If You’re So Inclined…

There’s no shortage of data suggesting that walking is among the most useful forms of exercise. I’ll suggest that any form of regular walking is good for physical and cognitive fitness, though some forms of walking are better than others. Essentially though, there is the treadmill or the neighborhood.

I have lived much of my adult life in small towns surrounded by beauty of varying sorts. That these places have been as hilly as they are beautiful makes them great for outdoor walking – if only I found value in outdoor walking as a form of exercise. I don’t. Though I do take several short outdoor walks with my dog each day, as a form of physical fitness, I find much more value in the treadmill. When I tell people this, I’m more often met with eye rolls and disagreements than sincere interest.

Kinesis & Energy: Moving muscles burns calories. Muscle traveled greater distances equals more calories burned. By distance, in the case of walking, I’m referring to the height the stride. A more vertical walking stride (walking uphill) uses more muscle through a more complete range of motion than a horizontal stride (walking on a flat surface).

Women carry approximately 65% of their muscle below the hips, about 55% for men. When one walks uphill or up a steep incline, male or female, they will be lifting more than 25% of their bodyweight through a fairly complete range of motion before placing it back down.

Since a stride on a flat surface is more horizontal and less vertical, it is inherently done at a faster speed than walking uphill. The impact of the foot on a flat surface is actually greater and creates more stress on the ankles, knees, and low-back when done at a faster speed.

Walking uphill or on a steep incline, a person is not able to walk nearly as fast as on a flat. The slower speed minimizes the opportunity for repetitive motion disorders which are often caused by fast, momentum driven movements. Additionally, the angle of that incline actually diffuses the impact of the foot, and subsequently the ankles, the knees, hips, and the low-back.

Note how much higher the lead foot is. The leg must be raised and placed back down...

Note how much higher the lead foot is. The leg must be raised and placed back down…

Translation: Because of its slower speed and more vertical stride, walking uphill or up a steep incline is actually a much lower impact activity than walking on a flat or downhill surface, and is also more cardio intensive. I’ll suggest though, that walking on a treadmill at a steep grade should be done without holding onto the handle. Holding on allows the individual to lean buck, diffusing the incline.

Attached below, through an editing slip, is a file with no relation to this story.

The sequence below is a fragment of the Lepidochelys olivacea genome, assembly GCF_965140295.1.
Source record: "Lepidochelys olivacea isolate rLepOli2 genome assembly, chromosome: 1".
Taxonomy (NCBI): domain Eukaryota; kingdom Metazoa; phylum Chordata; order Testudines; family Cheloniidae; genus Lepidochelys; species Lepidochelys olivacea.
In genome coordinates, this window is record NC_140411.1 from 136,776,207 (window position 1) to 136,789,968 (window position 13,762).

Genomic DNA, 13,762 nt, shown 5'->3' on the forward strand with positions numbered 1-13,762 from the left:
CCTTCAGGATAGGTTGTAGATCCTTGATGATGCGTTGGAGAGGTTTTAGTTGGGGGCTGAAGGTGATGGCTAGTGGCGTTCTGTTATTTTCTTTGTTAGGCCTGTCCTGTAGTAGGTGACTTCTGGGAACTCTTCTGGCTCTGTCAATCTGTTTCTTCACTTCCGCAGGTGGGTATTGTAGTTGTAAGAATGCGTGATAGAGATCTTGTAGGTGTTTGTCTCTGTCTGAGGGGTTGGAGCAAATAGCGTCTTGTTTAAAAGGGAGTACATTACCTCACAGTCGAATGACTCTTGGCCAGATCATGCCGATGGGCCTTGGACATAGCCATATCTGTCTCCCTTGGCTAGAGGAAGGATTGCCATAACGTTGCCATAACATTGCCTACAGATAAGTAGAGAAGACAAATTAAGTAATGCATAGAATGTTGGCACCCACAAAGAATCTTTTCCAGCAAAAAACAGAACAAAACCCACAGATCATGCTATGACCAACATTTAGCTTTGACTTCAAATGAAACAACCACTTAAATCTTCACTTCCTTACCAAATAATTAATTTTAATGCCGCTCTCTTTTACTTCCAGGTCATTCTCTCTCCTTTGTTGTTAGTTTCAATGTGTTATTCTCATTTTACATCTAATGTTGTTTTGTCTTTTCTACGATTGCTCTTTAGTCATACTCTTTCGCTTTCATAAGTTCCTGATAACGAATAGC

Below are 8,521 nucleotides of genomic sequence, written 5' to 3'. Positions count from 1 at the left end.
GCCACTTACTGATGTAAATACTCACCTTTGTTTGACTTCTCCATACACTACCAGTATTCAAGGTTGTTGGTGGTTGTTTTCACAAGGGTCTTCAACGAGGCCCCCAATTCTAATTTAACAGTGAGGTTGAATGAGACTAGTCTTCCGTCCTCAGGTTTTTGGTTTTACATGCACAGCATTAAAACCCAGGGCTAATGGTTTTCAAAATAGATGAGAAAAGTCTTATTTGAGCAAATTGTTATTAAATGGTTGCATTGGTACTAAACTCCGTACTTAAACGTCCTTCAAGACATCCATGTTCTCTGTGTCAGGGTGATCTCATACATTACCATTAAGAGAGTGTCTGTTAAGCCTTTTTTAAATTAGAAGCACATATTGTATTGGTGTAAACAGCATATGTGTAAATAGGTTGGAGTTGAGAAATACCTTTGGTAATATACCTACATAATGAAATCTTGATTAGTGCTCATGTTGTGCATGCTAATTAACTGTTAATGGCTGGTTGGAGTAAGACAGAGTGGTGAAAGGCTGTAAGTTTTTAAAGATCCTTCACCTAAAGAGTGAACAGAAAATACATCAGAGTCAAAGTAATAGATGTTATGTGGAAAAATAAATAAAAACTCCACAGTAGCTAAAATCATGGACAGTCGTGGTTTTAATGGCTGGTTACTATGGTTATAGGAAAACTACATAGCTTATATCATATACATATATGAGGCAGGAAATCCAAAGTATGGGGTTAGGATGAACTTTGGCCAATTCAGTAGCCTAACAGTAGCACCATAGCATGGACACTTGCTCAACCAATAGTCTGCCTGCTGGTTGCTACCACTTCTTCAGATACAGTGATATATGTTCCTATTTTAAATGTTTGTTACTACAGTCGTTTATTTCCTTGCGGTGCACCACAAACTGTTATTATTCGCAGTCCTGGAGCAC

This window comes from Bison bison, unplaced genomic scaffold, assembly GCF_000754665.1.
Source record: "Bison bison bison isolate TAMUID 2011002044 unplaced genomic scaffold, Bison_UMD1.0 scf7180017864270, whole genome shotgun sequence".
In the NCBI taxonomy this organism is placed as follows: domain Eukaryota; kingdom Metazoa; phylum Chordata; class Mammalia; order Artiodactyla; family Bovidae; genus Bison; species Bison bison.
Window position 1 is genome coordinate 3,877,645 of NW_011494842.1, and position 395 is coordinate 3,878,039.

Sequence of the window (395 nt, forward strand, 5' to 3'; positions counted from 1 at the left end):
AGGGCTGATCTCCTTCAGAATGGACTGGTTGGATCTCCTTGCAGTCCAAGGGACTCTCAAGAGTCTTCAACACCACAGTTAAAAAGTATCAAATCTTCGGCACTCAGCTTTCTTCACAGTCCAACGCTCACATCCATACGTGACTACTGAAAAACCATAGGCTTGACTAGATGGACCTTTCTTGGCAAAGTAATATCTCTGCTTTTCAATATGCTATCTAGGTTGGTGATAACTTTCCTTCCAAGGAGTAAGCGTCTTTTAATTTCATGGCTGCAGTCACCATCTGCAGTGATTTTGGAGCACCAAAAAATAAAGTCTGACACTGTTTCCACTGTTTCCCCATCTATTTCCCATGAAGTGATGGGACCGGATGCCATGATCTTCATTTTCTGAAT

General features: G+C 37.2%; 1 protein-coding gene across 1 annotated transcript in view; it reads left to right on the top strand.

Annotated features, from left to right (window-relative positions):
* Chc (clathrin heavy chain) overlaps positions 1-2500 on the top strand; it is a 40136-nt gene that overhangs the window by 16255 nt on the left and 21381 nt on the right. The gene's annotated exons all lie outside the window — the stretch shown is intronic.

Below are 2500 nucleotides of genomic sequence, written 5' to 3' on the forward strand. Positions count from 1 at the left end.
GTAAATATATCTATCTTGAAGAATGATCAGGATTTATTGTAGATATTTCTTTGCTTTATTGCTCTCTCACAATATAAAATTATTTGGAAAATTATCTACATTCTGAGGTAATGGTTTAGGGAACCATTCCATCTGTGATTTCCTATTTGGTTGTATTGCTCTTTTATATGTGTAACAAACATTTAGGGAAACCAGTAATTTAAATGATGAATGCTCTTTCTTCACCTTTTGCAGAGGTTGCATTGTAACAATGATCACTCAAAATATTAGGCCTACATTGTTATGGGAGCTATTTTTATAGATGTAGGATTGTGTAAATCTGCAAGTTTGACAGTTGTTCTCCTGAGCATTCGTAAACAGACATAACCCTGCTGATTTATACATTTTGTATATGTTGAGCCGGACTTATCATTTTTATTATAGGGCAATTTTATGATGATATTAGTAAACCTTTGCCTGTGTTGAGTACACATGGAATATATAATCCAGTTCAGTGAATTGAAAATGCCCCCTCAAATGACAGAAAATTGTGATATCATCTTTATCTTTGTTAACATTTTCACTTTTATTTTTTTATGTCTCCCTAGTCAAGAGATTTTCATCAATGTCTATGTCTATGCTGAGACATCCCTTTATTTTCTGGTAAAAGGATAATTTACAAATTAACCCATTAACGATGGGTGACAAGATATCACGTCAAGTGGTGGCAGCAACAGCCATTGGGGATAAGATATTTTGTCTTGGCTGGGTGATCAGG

Note how low the lead foot is. Less muscle required to move it, and is aided by momentum of a faster speed...

Note how low the lead foot is. Less muscle required to move it, and is aided by momentum of a faster speed…

Recommendation: If you’re going to walk outside, and do so as a means of cardio, calorie burning or conditioning, I’ll suggest attacking the uphill sections. However, go easy and slow down on the downhill and flat sections since they have a greater impact on your body, the knees in particular. Whether you choose to walk on a treadmill or outdoors in the neighborhood, stand tall – shoulders directly over hips as much as possible, and be a heel striker with your lead foot, this will minimize stress on the knees.

This kind of walk might not burn too many calories, but it's a daily investment in my soul...

This kind of walk might not burn too many calories, but it’s a daily investment in my soul…

Walking outdoors is a great activity. Again, I do this several times per day. Being in nature and moving is a cognitive therapy which is almost unequalled. As a form of calorie burning or conditioning, I’ll suggest treadmill walking at a steep grade will serve you better. Be well… rc

Fitness trainer, Roy Cohen is available for online consulting and training.  Click here to learn more.

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Please check back in a few weeks to see what happens when I push the STOP button on the blender in my head.  Oh, and there’s this from Chris Cornell.   Enjoy!